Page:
Dorien's blogs are posted by 10 a.m. Central time every Monday, Wednesday, and Friday. Please take a moment to check out his website ( and, if you enjoy these blogs, you might want to check out Short Circuits: a Life in Blogs ( ).

Wednesday, February 08, 2012

My Muse(s)

Classic mythology tells us there are nine muses, all women. Classical mythology is wrong. There are any number of Muses, male and female, and I've met several along the way. I've read that all great writers have muses, and who am I to disagree? My primary muse is named Joe, a third cousin twice removed of the Muses of Mt. Olympus and, like so many of the characters in my books, he just suddenly appeared with no forethought or advance notice. But I liked him the minute he casually strolled through the always-open door of my mind, glancing idly about as if looking for cobwebs in the corners. I've had numerous occasions to call upon him when, during a pleasant jog through a story, my mind sends me off the path and into a quicksand bog.

So in the interests of gender equality, let's take a brief look at the original muses--immortals all--and their little-known male siblings/counterparts.

Calliope is the muse of Epic Poetry—though from her name I’d have thought she’d have been the muse of pipe-organ players. Although I do write poetry from time to time, none of it has ever come even close to being epic, so we won’t be seeing much of Calliope’s male counterpart, whose name escapes me at the moment.

Clio, muse of History, has a brother, Mike, with whom I've consulted briefly a few times when historical accuracy was a factor in a story, but we don't really hang out together all that much.

Euterpe oversees Lyric Poetry; and she looks so much like her sister Calliope that I find it hard to tell them apart. Her brother's name is Algernon, and he's such an unbearable snob that we don't speak.

Melpomene…I really love that name…and her brother Chuck are the muses of Tragedy, and they tend to be so busy in the real world, I try to avoid calling them too often.

Terpsichore, muse of Choral Dance and Song, has taken out a restraining order against me for my total lack of talent in either of her fields of expertise, and while I know she has a male counterpart, he also not only refuses to speak to me but won’t even let me know his name.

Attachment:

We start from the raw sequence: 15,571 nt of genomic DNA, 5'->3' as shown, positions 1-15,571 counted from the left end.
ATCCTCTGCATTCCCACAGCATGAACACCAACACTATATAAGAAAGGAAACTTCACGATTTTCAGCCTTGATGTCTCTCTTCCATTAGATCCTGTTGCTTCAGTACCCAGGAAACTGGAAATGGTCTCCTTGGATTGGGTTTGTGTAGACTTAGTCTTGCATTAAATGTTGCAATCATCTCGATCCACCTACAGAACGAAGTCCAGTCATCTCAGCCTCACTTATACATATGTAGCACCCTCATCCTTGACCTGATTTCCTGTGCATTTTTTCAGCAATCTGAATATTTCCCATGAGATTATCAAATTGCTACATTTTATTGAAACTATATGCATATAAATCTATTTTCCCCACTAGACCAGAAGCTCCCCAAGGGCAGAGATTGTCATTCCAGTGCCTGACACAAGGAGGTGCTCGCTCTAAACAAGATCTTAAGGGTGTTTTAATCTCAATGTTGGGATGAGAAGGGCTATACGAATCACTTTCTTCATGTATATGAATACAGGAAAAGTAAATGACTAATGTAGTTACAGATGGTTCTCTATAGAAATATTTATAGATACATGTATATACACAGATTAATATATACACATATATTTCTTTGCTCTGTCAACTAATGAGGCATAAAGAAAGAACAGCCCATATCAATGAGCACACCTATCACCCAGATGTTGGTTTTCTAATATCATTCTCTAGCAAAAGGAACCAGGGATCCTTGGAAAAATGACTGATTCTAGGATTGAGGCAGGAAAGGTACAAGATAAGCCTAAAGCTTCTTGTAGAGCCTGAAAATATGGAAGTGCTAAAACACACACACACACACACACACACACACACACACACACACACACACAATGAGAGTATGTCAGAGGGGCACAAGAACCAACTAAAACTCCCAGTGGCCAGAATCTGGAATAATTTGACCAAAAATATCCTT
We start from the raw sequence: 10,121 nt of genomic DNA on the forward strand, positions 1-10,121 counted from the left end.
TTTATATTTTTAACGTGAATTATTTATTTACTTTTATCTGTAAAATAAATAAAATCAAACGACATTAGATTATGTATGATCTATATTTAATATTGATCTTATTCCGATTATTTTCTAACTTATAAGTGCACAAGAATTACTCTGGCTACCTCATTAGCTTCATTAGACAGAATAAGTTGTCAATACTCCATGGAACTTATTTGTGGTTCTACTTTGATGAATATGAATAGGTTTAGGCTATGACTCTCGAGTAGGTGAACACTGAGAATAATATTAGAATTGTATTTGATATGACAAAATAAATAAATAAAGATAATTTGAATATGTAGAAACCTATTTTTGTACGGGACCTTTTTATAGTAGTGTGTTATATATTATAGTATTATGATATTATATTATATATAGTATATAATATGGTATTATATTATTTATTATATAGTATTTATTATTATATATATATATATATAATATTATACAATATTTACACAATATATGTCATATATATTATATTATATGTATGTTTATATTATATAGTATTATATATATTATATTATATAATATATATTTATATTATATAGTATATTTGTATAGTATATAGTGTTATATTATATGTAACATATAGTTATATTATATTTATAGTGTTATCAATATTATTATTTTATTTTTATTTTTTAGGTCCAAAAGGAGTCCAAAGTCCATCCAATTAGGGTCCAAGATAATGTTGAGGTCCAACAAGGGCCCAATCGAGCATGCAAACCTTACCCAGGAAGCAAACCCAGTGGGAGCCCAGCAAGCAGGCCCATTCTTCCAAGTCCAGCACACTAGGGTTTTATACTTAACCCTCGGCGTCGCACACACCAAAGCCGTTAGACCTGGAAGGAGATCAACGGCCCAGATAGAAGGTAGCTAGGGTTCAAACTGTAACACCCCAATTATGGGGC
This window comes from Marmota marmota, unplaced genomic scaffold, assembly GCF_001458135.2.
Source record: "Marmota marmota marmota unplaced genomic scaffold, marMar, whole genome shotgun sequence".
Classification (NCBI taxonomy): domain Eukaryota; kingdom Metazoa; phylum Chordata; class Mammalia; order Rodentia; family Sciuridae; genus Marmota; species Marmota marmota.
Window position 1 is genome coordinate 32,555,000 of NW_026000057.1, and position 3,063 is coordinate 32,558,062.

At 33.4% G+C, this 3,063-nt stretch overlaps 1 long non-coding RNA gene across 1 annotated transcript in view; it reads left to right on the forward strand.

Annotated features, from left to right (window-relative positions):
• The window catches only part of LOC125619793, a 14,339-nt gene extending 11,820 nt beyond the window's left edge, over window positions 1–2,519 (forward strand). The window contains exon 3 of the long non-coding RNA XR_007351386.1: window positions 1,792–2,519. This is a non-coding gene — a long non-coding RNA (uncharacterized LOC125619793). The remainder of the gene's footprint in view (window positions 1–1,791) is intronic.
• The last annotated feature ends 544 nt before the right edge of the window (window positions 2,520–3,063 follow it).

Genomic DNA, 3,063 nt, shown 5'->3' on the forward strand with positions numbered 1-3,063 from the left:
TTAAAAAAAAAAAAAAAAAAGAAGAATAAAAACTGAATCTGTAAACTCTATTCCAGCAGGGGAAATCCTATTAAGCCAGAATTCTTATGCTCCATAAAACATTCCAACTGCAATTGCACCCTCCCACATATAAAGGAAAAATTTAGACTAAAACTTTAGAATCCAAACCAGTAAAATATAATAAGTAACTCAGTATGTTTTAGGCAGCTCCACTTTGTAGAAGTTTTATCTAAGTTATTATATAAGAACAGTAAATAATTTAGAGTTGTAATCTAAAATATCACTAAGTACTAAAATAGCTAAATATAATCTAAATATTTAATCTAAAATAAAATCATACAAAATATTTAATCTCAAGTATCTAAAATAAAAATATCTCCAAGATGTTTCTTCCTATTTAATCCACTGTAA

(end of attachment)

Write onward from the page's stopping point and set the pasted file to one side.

Erato, whose name pretty much gives away what her domain is, is the muse of Love Poetry, and her male counterpart’s name is Butch, who wears a lot of leather. I’m afraid Butch considers me too much of a wimp to want to spend much time in my company.

Polyhymnia, whose name I also love, is muse of Sacred Poetry, and her brother’s name is Archibald who, like Euterpe's brother Algernon, can be a real pain in the patoot. He considers me a gross buffoon, so we mutually cross the street to avoid running into one another.

(Have you noticed there seem to be an awful lot of muses in charge of poetry?)

Thalia and her brother Skip are the muses of comedy, and I’m really very fond of them, though Skip seems to be a little too fond of whoopee cushions and knock-knock jokes for my taste.

And then, inexplicably, we have Urania, muse of Astrology, who seems to be the black sheep of the Muse family. No one seems really to know what to do with her. I mean, a muse of astrology? Come on! I understand she has a brother named Phil, but apparently he ran off to join the circus when he was very young and hasn’t been heard from since.

Which brings us back to Joe. Joe is my personal muse of fiction writing. For some totally unknown reason, the Greeks never assigned a muse for fiction writing. Four muses devoted to poetry, and not one to fiction writing? And if you’re tempted to say “Well, the Greeks never wrote much fiction,” I beg to strongly differ, pointing you to the Iliad and the Odyssey and, in fact, to all of mythology, including the muses. You’d have thought they’d have come up with a muse for it. Well, now they have Joe, and as far as I’m concerned, they’re stuck with him.

Dorien's blogs are posted by 10 a.m. Central time every Monday, Wednesday, and Friday. Please take a moment to check out his website ( and, if you enjoy these blogs, you might want to check out Short Circuits: a Life in Blogs ( ).

Monday, February 06, 2012


Time is a river comprised of seconds, minutes, hours, days, months, and years. History is the channel carved by the river.

We all remember significant dates in our individual lives...our birthday and the birthdays of our friends and relatives, anniversaries, significant events which altered our lives. These vary for each of us. We learn, collectively, the significant dates in history taught us in school.

But rarely a single, shocking, history-changing event will burn a date and sometimes an hour into our collective psyche to such a degree that almost every individual alive at the time can instantly recall exactly where they were when the events occurred. I have lived through at least four such events; the attack on Pearl Harbor, the death of President Roosevelt, the assassination of President Kennedy, and 9-11.

Those not alive on December 7, 1941 cannot fully appreciate the immediate, personal impact of the attack on Pearl Harbor had on us as a nation and a people. It is rapidly becoming just another historical date as it...and the people who experienced its immediate effect, fade into history. Its impact was equivalent to 9-11, but because we had never experienced such a national tragedy, we had nothing at all to compare it with.